In the Valley of the Shadow

Surrounded by a staggering array of hazardous waste, toxic emissions, chemical pollutants, and lethal military experimentation, the Goshute tribe of Utah decided to do the logical thing and offer up its reservation as a dump for 40,000 metric tons of highly radioactive nuclear fuel. The neighbors are very upset.

May 25, 2000
Outside Magazine

Listen to writer Kevin Fedarko discuss the Skull Valley situation on Living on Earth.

In Goshute lore, it's referred to as "the sheep incident." On the night of March 13, 1968, an F-4 Phantom fighter jet was flying above the Dugway Proving Ground in the middle of a snowstorm, testing a sprayer designed to mist an entire city with chemical or biological weapons—in this case, VX nerve gas, a single drop of which can kill a human being in under ten minutes. As the jet cruised at 500 feet, the sprayer's nozzle got stuck in the "on" position and 2,730 pounds of VX were dispersed over the southern end of the valley, snuffing out untold numbers of jackrabbits, badgers, antelope, pheasants, sage hens, crows, and ravens, along with about 6,400 sheep. The Army sent in a team of technicians the next morning to assess the damage. Slit trenches were dug and the sheep were interred at several different sites, including on the southeast corner of the reservation. At the time, no one bothered to inform the Goshutes, or to ask their permission. But then no one ever has.

The catalog of injustices inflicted upon Native Americans over the last 500 years is long and shameful, but it's hard to find a tribe that has been as extravagantly abused as the Goshutes. Between the end of the last Ice Age and the arrival of the first Europeans, the Goshutes roamed the Great Basin from Nevada's Ruby Mountains to the Wasatch Range. The resources in this region are stretched so thin that to survive they had to move almost constantly, pausing only during the middle of winter in the Deep Creek Mountains, Skull Valley, and Tooele Valley. They used few tools, produced little in the way of cultural artifacts, and stayed a step or two ahead of starvation by harvesting 38 different types of seeds, including thistle, pigweed, hair grass, and yampa root, and eating grubs, lizards, beetles, and bread made from crushed ants.

Living in a place that white visitors considered an infernal wasteland, the Goshutes were seen as abject, almost subhuman. When Jedediah Smith, the legendary mountain man, first laid eyes on the tribe in the 1820s, he called them "the most miserable objects in creation." Similar appraisals followed. "Those who have seen them unanimously agree that they of all men are lowest," wrote historian Hubert Howe Bancroft. "In their persons, dwellings, and habits, they are filthy beyond description. Their bodies swarm with vermin, which they catch and eat with relish." After encountering a handful of "Goshoots" during his journey through Nevada and eastern Utah in 1860, Mark Twain devoted a long passage in his book Roughing It to this "sneaking, treacherous-looking race...always hungry, and yet never refusing anything that a hog would eat, though often eating what a hog would decline." He also produced an unusual theory on the tribe's evolutionary origins: "The Bushmen of South Africa and our Goshoots are manifestly descended from the self-same gorilla, or kangaroo, or Norway rat, whichever animal-Adam the Darwinians trace them to."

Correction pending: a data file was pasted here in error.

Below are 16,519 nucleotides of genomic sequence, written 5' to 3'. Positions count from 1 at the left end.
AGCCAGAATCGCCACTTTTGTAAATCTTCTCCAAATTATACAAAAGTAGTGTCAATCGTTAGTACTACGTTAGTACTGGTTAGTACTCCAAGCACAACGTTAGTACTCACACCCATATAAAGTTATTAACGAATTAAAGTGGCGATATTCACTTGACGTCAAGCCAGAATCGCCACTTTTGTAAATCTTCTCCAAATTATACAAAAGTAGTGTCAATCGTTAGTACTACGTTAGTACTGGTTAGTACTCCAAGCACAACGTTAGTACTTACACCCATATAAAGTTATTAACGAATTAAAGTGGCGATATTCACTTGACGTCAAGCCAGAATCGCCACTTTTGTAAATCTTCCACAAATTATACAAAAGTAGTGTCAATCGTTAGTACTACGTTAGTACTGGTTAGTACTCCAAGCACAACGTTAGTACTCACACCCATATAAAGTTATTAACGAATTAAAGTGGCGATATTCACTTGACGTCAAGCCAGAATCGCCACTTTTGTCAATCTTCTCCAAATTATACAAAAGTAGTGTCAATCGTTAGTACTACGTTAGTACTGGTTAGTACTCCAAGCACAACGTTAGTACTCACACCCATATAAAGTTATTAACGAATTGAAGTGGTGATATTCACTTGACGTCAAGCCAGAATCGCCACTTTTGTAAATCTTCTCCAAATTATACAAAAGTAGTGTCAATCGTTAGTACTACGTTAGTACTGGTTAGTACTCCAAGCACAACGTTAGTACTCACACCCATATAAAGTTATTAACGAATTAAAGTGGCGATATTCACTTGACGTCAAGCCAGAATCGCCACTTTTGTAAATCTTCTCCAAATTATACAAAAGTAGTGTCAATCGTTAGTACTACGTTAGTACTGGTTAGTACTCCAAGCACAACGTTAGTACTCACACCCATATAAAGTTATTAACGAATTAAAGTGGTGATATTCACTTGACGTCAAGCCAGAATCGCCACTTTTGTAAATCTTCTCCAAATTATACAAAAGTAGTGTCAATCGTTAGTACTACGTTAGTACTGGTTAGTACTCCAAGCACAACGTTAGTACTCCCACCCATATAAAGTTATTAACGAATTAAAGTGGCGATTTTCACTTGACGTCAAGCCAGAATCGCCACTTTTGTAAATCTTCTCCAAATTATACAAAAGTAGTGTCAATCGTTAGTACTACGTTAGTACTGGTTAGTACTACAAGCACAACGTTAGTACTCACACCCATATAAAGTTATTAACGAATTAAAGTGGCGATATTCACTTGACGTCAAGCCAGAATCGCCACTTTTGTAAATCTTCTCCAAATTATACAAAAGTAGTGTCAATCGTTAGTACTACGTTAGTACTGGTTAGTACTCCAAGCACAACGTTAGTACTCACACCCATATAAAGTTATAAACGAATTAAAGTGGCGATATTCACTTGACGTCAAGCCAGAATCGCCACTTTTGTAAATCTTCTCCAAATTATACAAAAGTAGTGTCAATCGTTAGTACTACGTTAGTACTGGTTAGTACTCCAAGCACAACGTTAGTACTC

In the years after the first Mormons arrived in Utah in 1847, settlers heeding the call of Brigham Young took over the most favorable valleys west of Salt Lake City and stripped the few grassy basins by overgrazing their livestock. They cut down trees to build Overland Mail depots, hunted out the antelope, and seized the handful of wells and springs upon which everything else depended. Deprived of their meager resources, the Goshutes took to stealing cattle, attacking stagecoaches, and shooting Pony Express riders full of arrows, after which they usually made a meal of their horses. In return, the whites organized their own violent reprisals.

Within a decade, the tribe had been reduced to a starving remnant of fewer than a thousand. (There may have been as many as 10,000 Goshutes when the first pioneers came West.) Settlers reported seeing entire families lying on their bellies and cropping grass like cattle, and babies abandoned to be consumed by coyotes. Early in 1863, a group of warriors attacked three mail stations, killing several whites and setting off what came to be called the Goshute War. It lasted less than nine months. By October, soldiers from Fort Ruby in Nevada and Fort Douglas in Salt Lake City had killed more than 100 men, women, and children. The 650 survivors signed a treaty and were herded onto land in Skull Valley and the Deep Creek Mountains which 50 years later the federal government would declare reservations.

The two bands became docile subsistence farmers on submarginal agricultural land. Those relocated to the Deep Creeks, where the soil was slightly better and a few more inches of rain fell each year, managed to hang on (about 125 live there today). But by the 1960s, the Skull Valley band had only 15 adult members. "People just gave up," says Bear. "They just got up and left. June grass moved in, houses fell apart. Skull Valley pretty much died off at that point." Over the decades, as families dispersed, rituals and ancient skills began to disappear with them. A few older people, including Bear's mother, Lillian, tried to maintain traditions like gathering chokecherries in the summer and pine nuts in the fall. "But my dad worked at the warehouse, of course," says Bear, referring to the Deseret Chemical Depot, where chemical weapons are stored, "so we did most of our gathering at Safeway." Today, of the 25 members of the band who still reside on the reservation, only four speak fluent Goshute. Chairman Bear isn't one of them.


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